This is an interesting question as I only really recognize that I am a woman of colour when I am working outside the continent or my country. As a woman who focuses my activism on human rights and gender, a lot of times there is this silent implication that I should be talking solely about gender and feminism. As if my voice is more valid when I am talking about issues that affect me as a woman, rather than issues that affect us as a collective. While people in the human rights space might like to view themselves as progressive, it is a good example of how discrimination also exists there.

I personally also have not faced any police brutality, beyond being teargassed as part of a group of protestors. I have faced bullying, including receiving lots of threats and insults in my Facebook inbox because I spoke out against police brutality.

How can collective action help solve the problem of police brutality in Kenya?

The power of collective action is immense. Often activists work in silos, but I think this has been our biggest undoing. We need to bring all the different voices on board. If you want to create an impact, you need to find allies in every space.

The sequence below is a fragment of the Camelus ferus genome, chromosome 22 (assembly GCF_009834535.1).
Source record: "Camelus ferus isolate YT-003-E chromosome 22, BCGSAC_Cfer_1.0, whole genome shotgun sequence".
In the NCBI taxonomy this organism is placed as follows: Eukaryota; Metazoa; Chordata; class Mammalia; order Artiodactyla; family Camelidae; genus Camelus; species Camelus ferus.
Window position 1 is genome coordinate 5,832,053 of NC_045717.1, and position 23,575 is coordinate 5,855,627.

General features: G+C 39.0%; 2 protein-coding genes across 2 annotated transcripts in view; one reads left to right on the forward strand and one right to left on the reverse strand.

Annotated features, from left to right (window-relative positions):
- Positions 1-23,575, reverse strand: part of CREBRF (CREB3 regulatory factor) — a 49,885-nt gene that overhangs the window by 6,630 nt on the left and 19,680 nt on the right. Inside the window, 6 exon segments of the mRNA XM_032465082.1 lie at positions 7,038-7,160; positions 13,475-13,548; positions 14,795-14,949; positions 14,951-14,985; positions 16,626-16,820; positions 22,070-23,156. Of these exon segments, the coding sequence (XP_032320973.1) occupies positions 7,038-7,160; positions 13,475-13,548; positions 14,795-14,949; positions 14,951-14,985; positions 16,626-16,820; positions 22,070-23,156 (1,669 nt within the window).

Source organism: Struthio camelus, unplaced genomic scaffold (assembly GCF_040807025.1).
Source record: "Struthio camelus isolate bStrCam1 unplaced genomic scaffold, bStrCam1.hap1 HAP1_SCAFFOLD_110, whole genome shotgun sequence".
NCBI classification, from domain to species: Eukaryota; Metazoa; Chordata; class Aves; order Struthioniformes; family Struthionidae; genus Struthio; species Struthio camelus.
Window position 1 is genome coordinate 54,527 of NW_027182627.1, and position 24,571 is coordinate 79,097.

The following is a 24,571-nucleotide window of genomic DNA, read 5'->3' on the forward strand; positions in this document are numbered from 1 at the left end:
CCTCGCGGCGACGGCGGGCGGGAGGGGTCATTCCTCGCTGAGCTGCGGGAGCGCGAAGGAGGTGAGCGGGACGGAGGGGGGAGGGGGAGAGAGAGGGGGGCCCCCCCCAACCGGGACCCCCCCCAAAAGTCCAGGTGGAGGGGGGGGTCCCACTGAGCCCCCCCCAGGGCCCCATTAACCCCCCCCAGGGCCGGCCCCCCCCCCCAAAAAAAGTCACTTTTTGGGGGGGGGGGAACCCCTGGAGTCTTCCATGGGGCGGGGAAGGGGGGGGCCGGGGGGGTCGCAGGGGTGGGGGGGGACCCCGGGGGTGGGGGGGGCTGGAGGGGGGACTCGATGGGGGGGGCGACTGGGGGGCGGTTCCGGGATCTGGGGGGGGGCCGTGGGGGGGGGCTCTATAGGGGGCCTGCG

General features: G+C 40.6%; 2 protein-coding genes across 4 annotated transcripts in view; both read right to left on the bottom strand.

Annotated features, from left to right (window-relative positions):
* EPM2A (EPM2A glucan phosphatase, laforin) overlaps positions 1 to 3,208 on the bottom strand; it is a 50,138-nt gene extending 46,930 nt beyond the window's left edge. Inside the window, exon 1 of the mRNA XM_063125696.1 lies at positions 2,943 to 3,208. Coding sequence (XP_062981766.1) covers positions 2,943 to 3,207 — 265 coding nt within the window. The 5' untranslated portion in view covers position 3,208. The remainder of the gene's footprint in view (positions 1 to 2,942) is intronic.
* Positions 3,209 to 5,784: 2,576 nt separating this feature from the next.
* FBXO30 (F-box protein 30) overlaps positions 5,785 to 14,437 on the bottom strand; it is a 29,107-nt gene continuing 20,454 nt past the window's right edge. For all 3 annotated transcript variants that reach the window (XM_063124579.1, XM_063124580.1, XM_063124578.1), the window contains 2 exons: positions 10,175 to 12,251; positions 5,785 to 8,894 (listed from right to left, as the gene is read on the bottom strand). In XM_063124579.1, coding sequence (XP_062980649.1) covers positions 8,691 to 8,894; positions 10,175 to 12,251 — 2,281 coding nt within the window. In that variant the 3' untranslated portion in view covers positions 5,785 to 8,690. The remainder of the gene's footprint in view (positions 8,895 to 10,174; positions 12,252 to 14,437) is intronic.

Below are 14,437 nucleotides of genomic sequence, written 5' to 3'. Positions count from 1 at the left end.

This should also remain part of how we confront police brutality. In Kenya there is an independent police oversight authority to address police brutality and police abuse of power. We have seen a little bit of progress, but they require better resourcing and more authority. However, this is still solving the issue when it is too late. We should really be focusing on prevention and this is where collective action comes back into it. Prevention requires many different players to work together, including the police, the ministry of interior, civil society and the media. We are just beginning to scratch the surface when it comes to the different organizations and authorities working together. That said, the fact that this is even a conversation right now, without fear, should not be underestimated. This is a big change from a number of years ago.

Nafula Wafula is also the programme director at Brydges Centre, an organization that provides child rescue and protection services, education and economic empowerment for at-risk youth and out-of-school girls. As an advocate for gender equality, human rights, Pan-Africanism and youth empowerment, she has been a leading figure in the Black Lives Matter movement in Kenya.

Watch the complete interview